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from the opinion of Mr. Justice Gray in The Montana, it is clearly implied that if the parties manifest an intention to be bound by some law other than that of the place of making, such intention would be effective.

The intention of the parties in respect to the law under which they contract may be expressly declared, or it may be inferred from circumstances. The case of Hamlyn & Co. v. Talisker Distillery must be considered as a case falling under the former class. It is true the contract does not contain an express provision that it shall be governed by the law of England, but the clause of reference referred so directly to London, and the usages of the London Corn Exchange, that, by construction, it was equivalent to an express incorporation of the English law. It was so treated by the judges. Lord Watson said:

"If they had stipulated that all disputes arising out of the contract were to be decided in the Court of Session, I should have been of opinion that they had in view the principles of Scotch law, and meant that their mutual stipulations should be construed according to these principles. And, to my mind, their selection from the membership of a commercial body in London of a conventional tribunal which is to act ' in the usual way,' or, in other words, in the manner which is customary in London, indicates, not less conclusively, that, in agreeing to such an arbitration, they were contracting with reference to the law of England." (pp. 212, 213.)

In the absence of any declaration of intention in the contract, whether express or derivable from it by fair construction, the court is obliged to consider all the circumstances from which a mutual intention in regard to the governing law may be inferred. These circumstances will now be reviewed.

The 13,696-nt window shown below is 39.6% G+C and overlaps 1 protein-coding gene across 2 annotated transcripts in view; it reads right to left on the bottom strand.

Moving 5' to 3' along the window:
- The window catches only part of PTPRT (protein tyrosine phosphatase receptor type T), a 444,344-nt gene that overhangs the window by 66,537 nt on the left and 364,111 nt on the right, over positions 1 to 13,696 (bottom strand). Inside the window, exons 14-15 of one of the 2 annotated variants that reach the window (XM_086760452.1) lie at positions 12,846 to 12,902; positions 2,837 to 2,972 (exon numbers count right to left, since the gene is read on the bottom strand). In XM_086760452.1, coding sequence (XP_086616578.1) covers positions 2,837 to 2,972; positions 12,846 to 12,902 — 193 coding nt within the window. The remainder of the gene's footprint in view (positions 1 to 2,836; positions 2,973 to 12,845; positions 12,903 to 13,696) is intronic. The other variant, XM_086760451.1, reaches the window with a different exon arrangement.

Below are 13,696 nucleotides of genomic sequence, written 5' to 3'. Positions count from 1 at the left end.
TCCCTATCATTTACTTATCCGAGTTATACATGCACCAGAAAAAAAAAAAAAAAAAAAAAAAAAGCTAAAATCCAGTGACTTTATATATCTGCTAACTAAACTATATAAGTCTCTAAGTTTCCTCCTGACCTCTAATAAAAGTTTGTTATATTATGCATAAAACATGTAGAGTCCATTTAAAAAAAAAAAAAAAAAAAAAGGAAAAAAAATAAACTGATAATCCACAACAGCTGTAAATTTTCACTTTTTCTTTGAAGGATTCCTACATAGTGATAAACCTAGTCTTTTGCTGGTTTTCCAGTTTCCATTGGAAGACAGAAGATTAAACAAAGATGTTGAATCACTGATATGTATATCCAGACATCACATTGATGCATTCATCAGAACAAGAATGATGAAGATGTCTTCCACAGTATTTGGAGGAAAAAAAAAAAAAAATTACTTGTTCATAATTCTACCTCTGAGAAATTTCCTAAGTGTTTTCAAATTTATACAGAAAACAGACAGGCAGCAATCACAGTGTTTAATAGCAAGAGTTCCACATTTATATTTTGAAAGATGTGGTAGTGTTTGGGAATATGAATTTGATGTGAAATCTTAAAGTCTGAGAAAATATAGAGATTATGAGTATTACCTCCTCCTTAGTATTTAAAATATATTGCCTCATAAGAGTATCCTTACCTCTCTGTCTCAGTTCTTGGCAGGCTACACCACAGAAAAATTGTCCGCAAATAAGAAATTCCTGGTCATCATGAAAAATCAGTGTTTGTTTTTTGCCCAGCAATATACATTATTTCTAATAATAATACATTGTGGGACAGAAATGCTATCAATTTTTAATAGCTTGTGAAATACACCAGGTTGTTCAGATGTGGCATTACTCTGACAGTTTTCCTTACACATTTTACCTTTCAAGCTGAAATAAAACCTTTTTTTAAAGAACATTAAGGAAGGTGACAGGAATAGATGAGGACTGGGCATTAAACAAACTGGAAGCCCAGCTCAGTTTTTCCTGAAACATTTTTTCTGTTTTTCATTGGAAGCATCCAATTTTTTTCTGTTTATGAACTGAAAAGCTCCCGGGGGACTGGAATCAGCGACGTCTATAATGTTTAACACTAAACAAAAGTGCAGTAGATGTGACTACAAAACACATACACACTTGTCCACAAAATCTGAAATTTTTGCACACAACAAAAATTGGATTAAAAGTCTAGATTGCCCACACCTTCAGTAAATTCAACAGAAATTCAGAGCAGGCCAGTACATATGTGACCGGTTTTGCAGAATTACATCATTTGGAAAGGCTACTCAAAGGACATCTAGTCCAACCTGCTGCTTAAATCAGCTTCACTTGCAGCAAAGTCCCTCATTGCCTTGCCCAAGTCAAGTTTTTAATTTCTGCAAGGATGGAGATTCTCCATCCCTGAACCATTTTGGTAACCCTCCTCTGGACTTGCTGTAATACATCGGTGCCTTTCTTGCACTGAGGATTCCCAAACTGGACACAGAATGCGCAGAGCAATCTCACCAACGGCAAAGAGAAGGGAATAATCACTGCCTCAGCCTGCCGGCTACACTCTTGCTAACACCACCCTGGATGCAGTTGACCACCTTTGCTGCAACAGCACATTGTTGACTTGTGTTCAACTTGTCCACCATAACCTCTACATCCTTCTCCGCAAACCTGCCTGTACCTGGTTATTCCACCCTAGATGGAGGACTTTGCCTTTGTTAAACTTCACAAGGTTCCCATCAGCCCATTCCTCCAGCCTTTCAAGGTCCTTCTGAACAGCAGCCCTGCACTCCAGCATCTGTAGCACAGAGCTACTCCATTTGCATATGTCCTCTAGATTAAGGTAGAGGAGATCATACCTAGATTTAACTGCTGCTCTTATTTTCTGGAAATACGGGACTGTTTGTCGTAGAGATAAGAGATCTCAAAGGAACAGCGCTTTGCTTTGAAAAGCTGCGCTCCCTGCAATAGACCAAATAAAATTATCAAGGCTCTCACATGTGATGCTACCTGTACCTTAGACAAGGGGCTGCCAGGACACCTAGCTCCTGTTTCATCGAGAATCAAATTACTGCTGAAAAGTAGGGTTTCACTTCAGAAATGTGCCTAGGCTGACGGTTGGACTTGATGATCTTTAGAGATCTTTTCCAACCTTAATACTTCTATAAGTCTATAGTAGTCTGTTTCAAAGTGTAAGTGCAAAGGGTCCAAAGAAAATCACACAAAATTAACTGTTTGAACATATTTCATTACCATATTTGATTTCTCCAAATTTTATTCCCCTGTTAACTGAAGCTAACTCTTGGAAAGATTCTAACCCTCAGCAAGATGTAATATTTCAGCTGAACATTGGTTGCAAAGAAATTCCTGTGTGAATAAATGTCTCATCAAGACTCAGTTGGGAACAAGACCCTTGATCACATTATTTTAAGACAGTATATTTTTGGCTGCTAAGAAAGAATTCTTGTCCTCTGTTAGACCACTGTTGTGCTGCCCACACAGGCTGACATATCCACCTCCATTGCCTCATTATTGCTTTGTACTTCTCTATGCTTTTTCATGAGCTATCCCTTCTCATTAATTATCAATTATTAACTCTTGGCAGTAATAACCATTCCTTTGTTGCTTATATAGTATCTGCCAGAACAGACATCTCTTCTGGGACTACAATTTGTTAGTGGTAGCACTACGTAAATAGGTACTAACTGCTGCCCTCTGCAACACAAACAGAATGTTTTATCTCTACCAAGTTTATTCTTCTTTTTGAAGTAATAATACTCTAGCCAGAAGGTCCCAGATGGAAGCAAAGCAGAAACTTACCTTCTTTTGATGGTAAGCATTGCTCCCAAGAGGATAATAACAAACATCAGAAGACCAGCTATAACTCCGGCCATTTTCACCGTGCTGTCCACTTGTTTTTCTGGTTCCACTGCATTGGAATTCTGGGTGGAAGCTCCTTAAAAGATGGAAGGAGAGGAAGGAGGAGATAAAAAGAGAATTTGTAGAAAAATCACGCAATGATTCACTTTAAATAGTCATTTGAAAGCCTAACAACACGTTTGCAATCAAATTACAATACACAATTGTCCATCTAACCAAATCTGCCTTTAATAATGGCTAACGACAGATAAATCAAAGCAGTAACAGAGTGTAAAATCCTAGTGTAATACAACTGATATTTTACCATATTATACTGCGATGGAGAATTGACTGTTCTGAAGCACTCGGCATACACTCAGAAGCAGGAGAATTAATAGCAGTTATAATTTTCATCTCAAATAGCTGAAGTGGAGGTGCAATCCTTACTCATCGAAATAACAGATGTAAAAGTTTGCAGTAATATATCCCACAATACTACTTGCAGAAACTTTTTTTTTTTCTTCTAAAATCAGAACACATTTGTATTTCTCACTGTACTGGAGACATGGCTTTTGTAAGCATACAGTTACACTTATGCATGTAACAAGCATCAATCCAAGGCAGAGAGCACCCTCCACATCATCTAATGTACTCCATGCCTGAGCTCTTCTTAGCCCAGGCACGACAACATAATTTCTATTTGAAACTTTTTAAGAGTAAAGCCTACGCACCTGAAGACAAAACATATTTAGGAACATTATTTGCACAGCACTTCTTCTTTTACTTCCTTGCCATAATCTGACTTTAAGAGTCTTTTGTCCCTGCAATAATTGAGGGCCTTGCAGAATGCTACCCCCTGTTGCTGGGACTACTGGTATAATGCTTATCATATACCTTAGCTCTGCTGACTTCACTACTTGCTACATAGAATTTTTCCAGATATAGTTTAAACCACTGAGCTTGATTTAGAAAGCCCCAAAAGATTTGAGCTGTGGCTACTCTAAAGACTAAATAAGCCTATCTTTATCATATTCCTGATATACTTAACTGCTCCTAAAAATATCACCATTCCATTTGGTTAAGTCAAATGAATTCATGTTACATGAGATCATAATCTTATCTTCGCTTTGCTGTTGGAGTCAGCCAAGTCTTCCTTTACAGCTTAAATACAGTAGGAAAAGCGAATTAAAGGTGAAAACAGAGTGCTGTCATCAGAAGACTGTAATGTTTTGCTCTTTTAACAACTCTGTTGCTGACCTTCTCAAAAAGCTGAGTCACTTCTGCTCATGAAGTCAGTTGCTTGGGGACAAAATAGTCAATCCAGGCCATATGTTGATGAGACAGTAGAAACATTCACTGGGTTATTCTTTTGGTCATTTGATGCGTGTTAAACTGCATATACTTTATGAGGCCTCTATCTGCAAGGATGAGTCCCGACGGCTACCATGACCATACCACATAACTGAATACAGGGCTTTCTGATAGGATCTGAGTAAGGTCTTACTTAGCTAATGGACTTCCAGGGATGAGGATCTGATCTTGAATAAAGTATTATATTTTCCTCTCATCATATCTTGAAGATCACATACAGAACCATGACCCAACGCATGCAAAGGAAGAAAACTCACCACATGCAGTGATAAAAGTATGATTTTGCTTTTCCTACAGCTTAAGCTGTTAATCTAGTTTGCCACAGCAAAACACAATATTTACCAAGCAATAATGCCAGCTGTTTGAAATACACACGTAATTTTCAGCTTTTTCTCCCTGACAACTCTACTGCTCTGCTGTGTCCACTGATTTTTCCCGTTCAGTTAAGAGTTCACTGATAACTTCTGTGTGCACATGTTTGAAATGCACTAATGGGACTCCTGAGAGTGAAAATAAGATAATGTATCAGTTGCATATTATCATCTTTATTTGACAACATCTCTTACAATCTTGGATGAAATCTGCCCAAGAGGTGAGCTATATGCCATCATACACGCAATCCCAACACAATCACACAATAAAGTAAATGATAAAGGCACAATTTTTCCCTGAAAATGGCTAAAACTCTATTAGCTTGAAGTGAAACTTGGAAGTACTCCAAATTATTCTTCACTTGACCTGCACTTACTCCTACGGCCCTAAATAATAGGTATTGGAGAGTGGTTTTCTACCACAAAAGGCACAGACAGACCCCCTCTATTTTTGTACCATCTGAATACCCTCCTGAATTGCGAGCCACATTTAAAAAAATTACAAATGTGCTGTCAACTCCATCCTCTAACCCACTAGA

I. If the contract or clause in question is valid by the law of one country, and invalid by the law of the other country, that is a circumstance of great cogency in favor of applying the law by which the agreement will be upheld. The reason is, that as the parties have entered into a transaction intended to have legal consequences, this intention implies a submission to that law which will enforce the agreement. In Hamlyn & Co. v. Talisker Distillery, the clause of reference was valid by the law of England, and invalid by the law of Scotland. This fact was considered by the judges. Lord Herschell said:

"As I have already pointed out, the contract with reference to arbitration would have been absolutely null and void if it were to be governed

by the law of Scotland. That cannot have been the intention of the parties; it is not reasonable to attribute that intention to them if the contract may be otherwise construed; and for the reasons which I have given, I see no difficulty whatever in construing the language used as an indication that the contract, or that term of it, was to be governed and regulated by the law of England." (pp. 208, 209.)

Lord Ashbourne said:

"This interpretation gives due and full effect to every portion of the contract; whereas the arbitration clause becomes mere waste paper if it is held that the parties were contracting on the basis of the application of the law of Scotland, which would at once refuse to acknowledge the full efficacy of a clause so framed. It is more reasonable to hold that the parties contracted with the common intention of giving effect to every clause, rather than of mutilating or destroying one of the most important provisions." (p. 215.)

Without asserting that this circumstance is conclusive, it should always be considered, and has been referred to in several important decisions1 as a circumstance of great weight.

2. The reason for the importance of the place of making a contract has been thus explained:

"The general rule is that the law of the country where a contract is made governs as to the nature, the obligation, and the interpretation of it. The parties to a contract are either the subjects of the power there ruling, or as temporary residents owe it a temporary allegiance in either case equally they must be understood to submit to the law there prevailing and to agree to its action upon their contract. It is, of course, immaterial that such agreement is not expressed in terms; it is equally an agreement in fact, presumed de jure, and a foreign court, interpreting or enforcing it upon any contrary rule, defeats the intention of the parties, as well as neglects to observe the recognized comity of nations." 2

1 Re Missouri Steamship Co., 42 Ch. D. 321, 337, 341; Peninsular & Oriental S. S. Co. v. Shand, 3 Moo. P. C. N. S. 272, 291; Pritchard v. Norton, 106 U. S. 124, 137; Bell v. Packard, 69 Maine, 105, 111; Wharton, Confl. (2d ed.), § 429. See also The Montana, 129 U. S. 397, 460, 461.